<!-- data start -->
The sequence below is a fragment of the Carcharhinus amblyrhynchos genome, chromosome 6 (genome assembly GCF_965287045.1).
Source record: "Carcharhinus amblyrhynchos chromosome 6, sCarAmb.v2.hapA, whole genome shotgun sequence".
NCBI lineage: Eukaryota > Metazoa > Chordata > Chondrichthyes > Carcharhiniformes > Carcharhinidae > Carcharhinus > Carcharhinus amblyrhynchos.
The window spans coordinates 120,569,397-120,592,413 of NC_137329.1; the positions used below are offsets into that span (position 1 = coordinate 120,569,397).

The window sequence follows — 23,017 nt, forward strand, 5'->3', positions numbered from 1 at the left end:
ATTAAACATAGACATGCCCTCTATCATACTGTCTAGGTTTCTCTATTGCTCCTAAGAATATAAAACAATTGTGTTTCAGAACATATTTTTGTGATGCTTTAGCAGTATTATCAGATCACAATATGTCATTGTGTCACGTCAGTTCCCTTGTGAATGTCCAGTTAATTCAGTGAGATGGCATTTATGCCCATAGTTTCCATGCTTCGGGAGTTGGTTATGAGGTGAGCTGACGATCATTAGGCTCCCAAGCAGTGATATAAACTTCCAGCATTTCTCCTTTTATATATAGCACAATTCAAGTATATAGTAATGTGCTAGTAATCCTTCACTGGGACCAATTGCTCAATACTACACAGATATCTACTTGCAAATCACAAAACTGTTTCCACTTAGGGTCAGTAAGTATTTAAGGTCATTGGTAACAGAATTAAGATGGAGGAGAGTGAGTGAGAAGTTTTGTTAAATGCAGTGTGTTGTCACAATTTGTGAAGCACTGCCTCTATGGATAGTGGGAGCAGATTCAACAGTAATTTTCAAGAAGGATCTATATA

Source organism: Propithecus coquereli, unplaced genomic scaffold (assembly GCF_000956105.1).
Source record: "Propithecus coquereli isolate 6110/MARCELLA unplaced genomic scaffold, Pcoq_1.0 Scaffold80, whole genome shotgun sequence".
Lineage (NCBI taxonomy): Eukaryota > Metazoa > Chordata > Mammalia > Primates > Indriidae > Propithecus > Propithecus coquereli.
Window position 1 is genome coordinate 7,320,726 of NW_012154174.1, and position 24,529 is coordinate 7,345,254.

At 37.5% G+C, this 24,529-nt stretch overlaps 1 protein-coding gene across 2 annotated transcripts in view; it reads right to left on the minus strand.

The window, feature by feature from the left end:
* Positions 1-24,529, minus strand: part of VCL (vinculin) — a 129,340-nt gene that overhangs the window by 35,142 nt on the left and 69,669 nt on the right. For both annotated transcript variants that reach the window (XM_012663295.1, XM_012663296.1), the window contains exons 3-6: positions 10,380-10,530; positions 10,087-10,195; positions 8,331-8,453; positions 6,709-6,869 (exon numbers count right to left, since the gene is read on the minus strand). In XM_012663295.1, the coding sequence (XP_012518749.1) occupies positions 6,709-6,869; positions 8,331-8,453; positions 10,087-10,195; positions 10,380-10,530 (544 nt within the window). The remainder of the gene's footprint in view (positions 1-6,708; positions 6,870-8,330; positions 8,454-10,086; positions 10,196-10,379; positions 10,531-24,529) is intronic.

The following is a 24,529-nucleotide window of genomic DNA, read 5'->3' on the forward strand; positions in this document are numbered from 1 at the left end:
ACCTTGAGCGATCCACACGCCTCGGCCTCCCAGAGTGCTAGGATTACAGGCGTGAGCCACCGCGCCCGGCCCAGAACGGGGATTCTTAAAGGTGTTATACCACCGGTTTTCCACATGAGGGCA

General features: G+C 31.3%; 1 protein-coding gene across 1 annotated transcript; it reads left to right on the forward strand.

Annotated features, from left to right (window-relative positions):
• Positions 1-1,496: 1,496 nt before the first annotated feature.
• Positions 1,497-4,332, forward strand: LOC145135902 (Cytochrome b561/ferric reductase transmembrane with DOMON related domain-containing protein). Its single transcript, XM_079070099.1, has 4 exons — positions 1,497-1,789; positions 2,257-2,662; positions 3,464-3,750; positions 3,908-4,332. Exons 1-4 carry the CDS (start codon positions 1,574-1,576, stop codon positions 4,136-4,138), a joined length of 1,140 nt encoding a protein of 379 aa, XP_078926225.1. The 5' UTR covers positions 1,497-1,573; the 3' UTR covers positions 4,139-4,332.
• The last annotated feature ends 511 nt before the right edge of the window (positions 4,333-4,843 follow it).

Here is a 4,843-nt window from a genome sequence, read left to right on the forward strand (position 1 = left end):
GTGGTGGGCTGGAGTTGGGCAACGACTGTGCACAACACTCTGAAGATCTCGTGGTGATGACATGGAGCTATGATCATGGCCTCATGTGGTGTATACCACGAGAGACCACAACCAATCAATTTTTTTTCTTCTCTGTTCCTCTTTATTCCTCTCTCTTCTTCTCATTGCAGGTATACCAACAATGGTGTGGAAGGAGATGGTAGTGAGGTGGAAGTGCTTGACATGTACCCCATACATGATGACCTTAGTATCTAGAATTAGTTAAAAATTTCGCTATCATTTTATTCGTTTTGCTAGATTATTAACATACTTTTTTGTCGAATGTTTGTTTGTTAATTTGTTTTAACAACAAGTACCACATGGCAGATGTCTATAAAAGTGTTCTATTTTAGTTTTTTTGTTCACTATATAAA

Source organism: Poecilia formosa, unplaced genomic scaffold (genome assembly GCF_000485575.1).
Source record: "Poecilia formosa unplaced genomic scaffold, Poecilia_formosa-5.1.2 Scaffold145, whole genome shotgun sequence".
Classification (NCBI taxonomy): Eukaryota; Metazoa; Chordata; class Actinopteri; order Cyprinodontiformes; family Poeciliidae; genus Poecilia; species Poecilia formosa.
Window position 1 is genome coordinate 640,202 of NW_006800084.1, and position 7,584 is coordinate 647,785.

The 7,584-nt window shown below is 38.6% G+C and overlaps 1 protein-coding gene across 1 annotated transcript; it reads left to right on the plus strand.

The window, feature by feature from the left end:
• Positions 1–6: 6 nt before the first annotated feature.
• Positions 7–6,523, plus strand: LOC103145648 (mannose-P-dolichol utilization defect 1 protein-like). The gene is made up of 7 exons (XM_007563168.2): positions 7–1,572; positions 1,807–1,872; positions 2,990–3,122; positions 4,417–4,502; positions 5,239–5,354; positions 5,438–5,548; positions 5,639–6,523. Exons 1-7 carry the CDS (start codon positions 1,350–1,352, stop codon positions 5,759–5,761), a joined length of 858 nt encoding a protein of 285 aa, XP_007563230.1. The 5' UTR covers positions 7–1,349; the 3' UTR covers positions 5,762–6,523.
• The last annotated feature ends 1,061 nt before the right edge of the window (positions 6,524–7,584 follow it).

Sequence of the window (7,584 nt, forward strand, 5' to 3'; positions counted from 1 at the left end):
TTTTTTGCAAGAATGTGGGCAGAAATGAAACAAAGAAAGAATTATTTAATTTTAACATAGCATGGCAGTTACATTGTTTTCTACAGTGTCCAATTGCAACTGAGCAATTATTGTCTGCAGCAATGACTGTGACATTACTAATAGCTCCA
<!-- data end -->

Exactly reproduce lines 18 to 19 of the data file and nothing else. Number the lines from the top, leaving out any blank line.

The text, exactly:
• Positions 1-1,496: 1,496 nt before the first annotated feature.
• Positions 1,497-4,332, forward strand: LOC145135902 (Cytochrome b561/ferric reductase transmembrane with DOMON related domain-containing protein). Its single transcript, XM_079070099.1, has 4 exons — positions 1,497-1,789; positions 2,257-2,662; positions 3,464-3,750; positions 3,908-4,332. Exons 1-4 carry the CDS (start codon positions 1,574-1,576, stop codon positions 4,136-4,138), a joined length of 1,140 nt encoding a protein of 379 aa, XP_078926225.1. The 5' UTR covers positions 1,497-1,573; the 3' UTR covers positions 4,139-4,332.